April 16, 2001
I took up digital photography because I got tired of pouring poisons down the sink. I had a good idea of what I was giving up, particularly in the lack of resolution of digital images compared to films and papers, and there are times when I yearn for the clarity of detail of chemical stocks. Still, I prefer the switch. Pre-eminent is the ability to work with color, something I wasn't set up to do in the darkroom.
At first, digital seemed so much faster. As time wore on, though, I found I was spending as much time messing with images on the computer as I had in the darkroom. The computer allows for a more choices in a given time, but as is so often the case, a plethora of choices rarely provides better choices. In many cases, I ended up going down pointless avenues which I would have ruled out otherwise.
I went through the phase of layering, collaging, and montaging images, again just because I could. Little came out of the experiments other than the wasted effort making images that had little else than a high gee-whiz quotient. I now find myself using the computer in the way I used to use the darkroom to crop, clean, and manipulate a single image. Occasionally I will distort and combine, but always with the goal of producing an apparently seamless image.
I print out most of my images. I use an inkjet printer on glossy paper. The prints are not at all like what came out of the darkroom. Because they don't have the same level of resolution, they have a lack of distinction. I try to work with this and use it to advantage. There is a certain blurriness and aggregation of color that favors large forms and relationships over sharp detail and minute inflections. It is a different technique, and has a different touch and feel that can be as compelling as the other. It's a matter of pushing a technology for what it's worth, rather than trying to imitate something else.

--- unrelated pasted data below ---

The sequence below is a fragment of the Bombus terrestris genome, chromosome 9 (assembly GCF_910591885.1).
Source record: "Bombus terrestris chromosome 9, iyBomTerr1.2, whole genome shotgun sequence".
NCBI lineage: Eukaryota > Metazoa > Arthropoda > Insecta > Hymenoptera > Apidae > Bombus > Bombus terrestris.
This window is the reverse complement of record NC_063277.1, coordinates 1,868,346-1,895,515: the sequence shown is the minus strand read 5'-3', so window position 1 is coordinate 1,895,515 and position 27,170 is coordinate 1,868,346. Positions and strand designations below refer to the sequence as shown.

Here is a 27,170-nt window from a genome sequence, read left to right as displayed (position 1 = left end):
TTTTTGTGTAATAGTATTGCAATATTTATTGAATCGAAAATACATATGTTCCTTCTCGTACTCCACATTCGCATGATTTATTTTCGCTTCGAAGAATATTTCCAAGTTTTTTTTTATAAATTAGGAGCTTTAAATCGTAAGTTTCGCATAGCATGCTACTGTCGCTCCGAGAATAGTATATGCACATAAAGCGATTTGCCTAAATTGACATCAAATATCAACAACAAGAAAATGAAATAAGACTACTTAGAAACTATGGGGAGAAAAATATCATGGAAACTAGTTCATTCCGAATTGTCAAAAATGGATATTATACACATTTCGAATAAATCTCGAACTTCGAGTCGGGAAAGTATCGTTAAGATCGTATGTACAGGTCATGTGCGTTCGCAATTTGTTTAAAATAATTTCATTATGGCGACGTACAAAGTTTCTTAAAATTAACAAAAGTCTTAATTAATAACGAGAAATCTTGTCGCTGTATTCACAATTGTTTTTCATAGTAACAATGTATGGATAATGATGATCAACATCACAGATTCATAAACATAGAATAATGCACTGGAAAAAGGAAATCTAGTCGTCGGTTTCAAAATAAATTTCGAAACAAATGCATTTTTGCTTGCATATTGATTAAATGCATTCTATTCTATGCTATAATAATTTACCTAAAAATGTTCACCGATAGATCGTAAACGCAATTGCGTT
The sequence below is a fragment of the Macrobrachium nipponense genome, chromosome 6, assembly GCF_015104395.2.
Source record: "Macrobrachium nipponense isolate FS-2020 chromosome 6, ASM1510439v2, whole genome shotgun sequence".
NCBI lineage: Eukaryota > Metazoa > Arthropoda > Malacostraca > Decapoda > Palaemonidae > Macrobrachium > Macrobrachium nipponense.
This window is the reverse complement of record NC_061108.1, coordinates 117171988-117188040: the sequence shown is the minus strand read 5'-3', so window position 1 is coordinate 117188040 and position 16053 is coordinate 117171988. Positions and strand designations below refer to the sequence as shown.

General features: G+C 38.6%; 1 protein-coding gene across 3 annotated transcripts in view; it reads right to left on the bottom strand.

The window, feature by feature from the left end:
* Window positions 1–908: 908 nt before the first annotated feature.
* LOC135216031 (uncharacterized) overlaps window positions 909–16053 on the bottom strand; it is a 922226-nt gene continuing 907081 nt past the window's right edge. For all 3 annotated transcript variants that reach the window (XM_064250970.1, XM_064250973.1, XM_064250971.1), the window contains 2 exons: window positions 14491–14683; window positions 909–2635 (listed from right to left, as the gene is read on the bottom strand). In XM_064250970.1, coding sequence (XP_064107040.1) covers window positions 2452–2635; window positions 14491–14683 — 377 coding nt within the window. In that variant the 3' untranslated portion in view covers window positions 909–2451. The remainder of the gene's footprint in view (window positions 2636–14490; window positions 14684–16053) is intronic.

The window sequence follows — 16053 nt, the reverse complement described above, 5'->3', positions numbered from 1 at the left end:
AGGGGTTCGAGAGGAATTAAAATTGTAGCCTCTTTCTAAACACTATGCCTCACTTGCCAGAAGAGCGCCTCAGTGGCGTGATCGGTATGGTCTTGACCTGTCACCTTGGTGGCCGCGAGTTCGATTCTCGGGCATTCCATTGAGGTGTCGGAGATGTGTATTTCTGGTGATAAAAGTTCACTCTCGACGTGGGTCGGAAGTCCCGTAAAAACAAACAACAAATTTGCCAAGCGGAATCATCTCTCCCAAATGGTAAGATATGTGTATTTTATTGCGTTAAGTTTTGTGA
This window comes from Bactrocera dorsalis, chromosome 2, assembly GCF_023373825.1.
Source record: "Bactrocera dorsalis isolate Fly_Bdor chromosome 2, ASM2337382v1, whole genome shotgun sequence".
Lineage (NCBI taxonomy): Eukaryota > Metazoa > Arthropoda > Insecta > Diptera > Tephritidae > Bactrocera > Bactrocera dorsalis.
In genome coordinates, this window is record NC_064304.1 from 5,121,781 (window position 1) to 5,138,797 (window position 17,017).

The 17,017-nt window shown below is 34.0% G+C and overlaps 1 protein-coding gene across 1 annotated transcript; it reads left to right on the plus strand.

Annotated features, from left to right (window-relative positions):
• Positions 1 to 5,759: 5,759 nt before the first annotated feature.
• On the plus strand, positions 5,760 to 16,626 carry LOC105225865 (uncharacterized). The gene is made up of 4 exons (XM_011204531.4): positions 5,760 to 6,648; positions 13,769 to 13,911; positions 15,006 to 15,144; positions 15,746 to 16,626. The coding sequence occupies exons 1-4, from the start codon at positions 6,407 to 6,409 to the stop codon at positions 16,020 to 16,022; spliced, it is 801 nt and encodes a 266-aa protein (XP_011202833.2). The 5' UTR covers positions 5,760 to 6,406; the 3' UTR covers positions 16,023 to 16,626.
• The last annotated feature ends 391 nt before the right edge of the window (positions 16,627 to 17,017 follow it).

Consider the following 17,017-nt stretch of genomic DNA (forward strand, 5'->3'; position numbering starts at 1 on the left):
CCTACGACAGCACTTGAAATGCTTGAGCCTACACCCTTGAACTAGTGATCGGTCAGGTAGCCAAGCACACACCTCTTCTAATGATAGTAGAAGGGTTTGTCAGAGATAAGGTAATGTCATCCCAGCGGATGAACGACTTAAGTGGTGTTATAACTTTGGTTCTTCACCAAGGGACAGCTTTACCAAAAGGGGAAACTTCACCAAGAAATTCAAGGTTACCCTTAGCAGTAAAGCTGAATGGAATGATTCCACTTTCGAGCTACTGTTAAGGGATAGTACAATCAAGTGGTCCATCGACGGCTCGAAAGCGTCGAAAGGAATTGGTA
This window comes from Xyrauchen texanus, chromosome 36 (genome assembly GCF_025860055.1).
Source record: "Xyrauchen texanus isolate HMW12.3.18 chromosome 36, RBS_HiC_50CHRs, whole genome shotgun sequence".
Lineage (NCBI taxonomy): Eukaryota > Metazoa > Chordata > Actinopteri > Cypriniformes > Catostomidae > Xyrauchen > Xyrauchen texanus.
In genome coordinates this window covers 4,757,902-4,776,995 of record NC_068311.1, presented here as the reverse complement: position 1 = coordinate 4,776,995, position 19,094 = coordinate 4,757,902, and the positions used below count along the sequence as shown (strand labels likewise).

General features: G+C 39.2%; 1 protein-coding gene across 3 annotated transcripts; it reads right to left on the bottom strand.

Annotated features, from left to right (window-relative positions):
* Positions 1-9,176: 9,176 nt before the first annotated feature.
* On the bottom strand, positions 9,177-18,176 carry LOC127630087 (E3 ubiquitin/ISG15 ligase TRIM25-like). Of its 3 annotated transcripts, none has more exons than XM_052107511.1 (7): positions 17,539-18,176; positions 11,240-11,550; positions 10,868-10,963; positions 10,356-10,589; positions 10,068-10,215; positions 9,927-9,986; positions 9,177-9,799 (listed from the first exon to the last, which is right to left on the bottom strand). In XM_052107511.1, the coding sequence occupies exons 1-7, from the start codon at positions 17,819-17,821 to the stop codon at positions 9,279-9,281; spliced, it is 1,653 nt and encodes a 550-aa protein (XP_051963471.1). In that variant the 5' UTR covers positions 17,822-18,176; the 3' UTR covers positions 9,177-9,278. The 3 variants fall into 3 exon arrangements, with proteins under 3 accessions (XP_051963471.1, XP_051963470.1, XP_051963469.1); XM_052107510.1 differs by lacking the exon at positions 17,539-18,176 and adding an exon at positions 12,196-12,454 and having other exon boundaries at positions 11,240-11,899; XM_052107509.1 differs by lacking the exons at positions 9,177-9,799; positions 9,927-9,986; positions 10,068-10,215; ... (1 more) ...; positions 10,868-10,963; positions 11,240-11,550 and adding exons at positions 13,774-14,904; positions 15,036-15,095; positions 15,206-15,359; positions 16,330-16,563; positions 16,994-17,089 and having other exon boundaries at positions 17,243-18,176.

My picture taking is a process of serendipity. I'm not very good at staging settings. I end up intellectualizing the image and loosing freshness. When I take a picture, I usually have a concept of what I want to see, and if I can't get it in two or three takes, I move on. I bring an emotional desire to the image. I rarely have a strong visualization of what I want. Most of my images are taken with automatic settings with a little bit of adjustment for exposure or white balance. I enjoy the surprises I get from the circuitry. When it works, the surprises enhance the breadth of what I wanted.
I am guided by apparently contradictory ideas. I believe that there is a picture to be had, no matter where or when I am, if I am able to release myself into the scene. I also believe that there are certain things that can't be photographed. Pictures can be taken, but they don't make any sense.
Real images ought to make sense.
I don't pretend to be deeply versed in theories of aesthetics. I have spent a life in and around art. I've studied art history, I've read some of the basic treatises, particularly of modern aesthetics, and I have had my fair share of art arguments. In the end, I have an undoctrinaire set of thoughts and beliefs.
It's all got to be there for an image to make sense – meaning, content, communication, the artist saying it's art, the critic saying it's art, narrative, representation, abstraction, expression, observation, feeling, thought, objectness, rational and irrational all. The closest I can get to a theory of my images is this: the good ones are attractors that show the chaos in the seemingly random. At the best, they are emergent moments.
I like to think that my images are an observation of reality, and of what reality ought to be. Because they are photographs, they are representational. When I'm done with them, they have been tweaked and moved so that the real is no longer there. What is there is what should have been, and what should be. They are moments in a narrative that runs deep around us all.
And I try to capture what is not there. It is ultimately an effort in frustration. There is so much around us that we can't perceive, yet I try to capture it. We are limited by the slim slice of electromagnetic spectrum that is our perceptions. My images, being visual things, focus on an even slimmer slice of that spectrum. Still, I persist, attempting to produce something that jars a pattern of reason and reaction and gives insight into what else there is.
| © 2001
by Amos Satterlee